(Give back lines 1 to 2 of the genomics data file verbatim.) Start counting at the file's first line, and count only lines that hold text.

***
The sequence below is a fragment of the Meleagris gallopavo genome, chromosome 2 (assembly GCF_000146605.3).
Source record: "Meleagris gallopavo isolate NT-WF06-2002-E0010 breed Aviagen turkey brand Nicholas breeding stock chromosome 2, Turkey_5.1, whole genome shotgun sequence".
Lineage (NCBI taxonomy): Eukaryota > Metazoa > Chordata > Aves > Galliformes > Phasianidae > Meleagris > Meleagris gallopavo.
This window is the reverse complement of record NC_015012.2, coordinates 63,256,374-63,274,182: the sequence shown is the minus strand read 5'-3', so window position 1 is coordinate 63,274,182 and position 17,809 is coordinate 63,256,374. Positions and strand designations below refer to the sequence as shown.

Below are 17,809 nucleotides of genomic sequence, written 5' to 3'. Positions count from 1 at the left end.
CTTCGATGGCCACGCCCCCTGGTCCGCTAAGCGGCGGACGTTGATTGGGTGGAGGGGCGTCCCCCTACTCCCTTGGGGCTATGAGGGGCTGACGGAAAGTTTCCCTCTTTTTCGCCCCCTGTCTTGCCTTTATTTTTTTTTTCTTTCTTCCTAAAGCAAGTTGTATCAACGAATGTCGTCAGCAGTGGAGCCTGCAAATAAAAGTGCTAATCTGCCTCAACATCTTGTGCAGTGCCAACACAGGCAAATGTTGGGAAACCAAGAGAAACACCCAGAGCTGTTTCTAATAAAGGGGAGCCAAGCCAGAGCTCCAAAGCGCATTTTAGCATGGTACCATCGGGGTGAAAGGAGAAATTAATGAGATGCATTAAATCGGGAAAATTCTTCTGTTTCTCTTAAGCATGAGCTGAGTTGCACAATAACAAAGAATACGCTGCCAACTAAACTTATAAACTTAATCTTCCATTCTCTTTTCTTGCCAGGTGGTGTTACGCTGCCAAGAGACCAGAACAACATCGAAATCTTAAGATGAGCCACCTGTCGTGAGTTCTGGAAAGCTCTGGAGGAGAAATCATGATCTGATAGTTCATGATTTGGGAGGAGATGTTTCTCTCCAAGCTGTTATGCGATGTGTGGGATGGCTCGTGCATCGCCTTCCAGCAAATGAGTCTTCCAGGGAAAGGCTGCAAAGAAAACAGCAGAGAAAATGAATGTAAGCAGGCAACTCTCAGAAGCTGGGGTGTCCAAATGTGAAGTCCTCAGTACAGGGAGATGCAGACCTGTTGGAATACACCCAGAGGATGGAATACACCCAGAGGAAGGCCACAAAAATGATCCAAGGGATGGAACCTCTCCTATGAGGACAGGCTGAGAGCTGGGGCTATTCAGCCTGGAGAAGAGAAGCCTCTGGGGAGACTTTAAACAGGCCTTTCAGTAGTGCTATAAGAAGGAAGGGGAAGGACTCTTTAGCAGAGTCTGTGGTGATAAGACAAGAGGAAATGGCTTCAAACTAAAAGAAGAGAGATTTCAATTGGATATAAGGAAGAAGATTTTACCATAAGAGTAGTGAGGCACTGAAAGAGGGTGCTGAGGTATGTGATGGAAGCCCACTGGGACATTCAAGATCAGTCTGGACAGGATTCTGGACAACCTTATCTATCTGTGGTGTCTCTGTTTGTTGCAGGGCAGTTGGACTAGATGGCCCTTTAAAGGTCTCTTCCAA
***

The sequence below is a fragment of the Meleagris gallopavo genome, chromosome 2 (assembly GCF_000146605.3).
Source record: "Meleagris gallopavo isolate NT-WF06-2002-E0010 breed Aviagen turkey brand Nicholas breeding stock chromosome 2, Turkey_5.1, whole genome shotgun sequence".